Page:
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PHOTO: Fort Collins’ Galena Fire Burn Scar As Seen From Space

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Robert Simmon - Operational Land Imager
/
NASA

The recent Galena Fire west of Fort Collins is 100 percent contained, but the burn scar will leave a lasting impression on the landscape.

These images were the first images taken by NASA’s Landsat Data Continuity Mission satellites. Both were captured on March 18. The first image was taken by the Operational Land Imager and the second, shown below, was taken by the Thermal Infrared Sensor.

The image taken with the Thermal Infrared Sensor blends shortwave infrared, near infrared and green wavelengths together to display wavelengths of light not usually visible to the human eye.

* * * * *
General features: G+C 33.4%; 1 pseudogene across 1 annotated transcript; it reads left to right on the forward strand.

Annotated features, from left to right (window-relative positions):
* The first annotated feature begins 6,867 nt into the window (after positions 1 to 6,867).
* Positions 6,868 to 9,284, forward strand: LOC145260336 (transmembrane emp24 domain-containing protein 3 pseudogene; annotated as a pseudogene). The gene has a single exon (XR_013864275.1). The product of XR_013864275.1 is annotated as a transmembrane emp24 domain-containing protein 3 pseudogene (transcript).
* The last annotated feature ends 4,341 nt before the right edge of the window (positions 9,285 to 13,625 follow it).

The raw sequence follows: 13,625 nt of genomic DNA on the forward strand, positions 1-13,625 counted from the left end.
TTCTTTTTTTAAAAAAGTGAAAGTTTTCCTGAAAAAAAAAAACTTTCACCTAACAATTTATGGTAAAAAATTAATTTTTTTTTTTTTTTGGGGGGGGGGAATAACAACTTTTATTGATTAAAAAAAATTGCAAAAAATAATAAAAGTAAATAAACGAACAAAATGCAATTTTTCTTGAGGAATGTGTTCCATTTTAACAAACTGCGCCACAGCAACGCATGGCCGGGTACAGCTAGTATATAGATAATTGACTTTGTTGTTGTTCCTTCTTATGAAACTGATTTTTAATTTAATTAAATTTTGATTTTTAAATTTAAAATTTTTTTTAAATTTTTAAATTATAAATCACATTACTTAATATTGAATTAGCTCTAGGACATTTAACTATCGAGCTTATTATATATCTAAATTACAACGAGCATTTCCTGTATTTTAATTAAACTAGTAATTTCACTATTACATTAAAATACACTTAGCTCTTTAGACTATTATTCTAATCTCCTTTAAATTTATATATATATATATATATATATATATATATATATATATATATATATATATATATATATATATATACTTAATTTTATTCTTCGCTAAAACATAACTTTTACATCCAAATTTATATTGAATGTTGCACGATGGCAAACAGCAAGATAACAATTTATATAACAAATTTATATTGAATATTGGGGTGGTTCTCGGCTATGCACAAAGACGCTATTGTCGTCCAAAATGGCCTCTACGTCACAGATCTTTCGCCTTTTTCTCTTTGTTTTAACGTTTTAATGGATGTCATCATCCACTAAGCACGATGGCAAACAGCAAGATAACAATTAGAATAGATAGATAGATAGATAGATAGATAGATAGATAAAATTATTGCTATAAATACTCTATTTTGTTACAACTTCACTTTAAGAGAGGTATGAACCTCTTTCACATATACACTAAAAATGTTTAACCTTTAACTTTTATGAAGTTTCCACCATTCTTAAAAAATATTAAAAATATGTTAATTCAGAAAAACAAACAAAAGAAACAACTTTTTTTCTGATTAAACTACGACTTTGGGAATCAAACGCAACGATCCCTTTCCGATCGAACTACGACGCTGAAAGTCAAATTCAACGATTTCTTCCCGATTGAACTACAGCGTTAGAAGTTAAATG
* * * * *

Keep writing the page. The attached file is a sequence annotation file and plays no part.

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Credit Richard Simmon - Thermal Infrared Sensor / NASA
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NASA
Satellite Image of Fort Collins showing the Galena Fire burn scar to the left of Horsetooth Reservoir. The scar is highlighted in red

Plants are green, city areas are purple, snow is pale blue, the bare earth is tan-pink and white clouds cast black shadows. In this image, the Galena fire burn scare is a dark red.

The red coloring in the upper left hand corner of the infrared photo isn't from the Galena Fire. That color represents the burn scar from 2012's High Park Fire.

The Landsat Data Continuity Mission was launched on February 11, 2013. You can read more on the satellites that took these photos, plus download larger hi-res versions, at the NASA Earth Observatory.

My journalism career started in college when I worked as a reporter and Weekend Edition host for WEKU-FM, an NPR member station in Richmond, KY. I graduated from Eastern Kentucky University with a B.A. in broadcast journalism.
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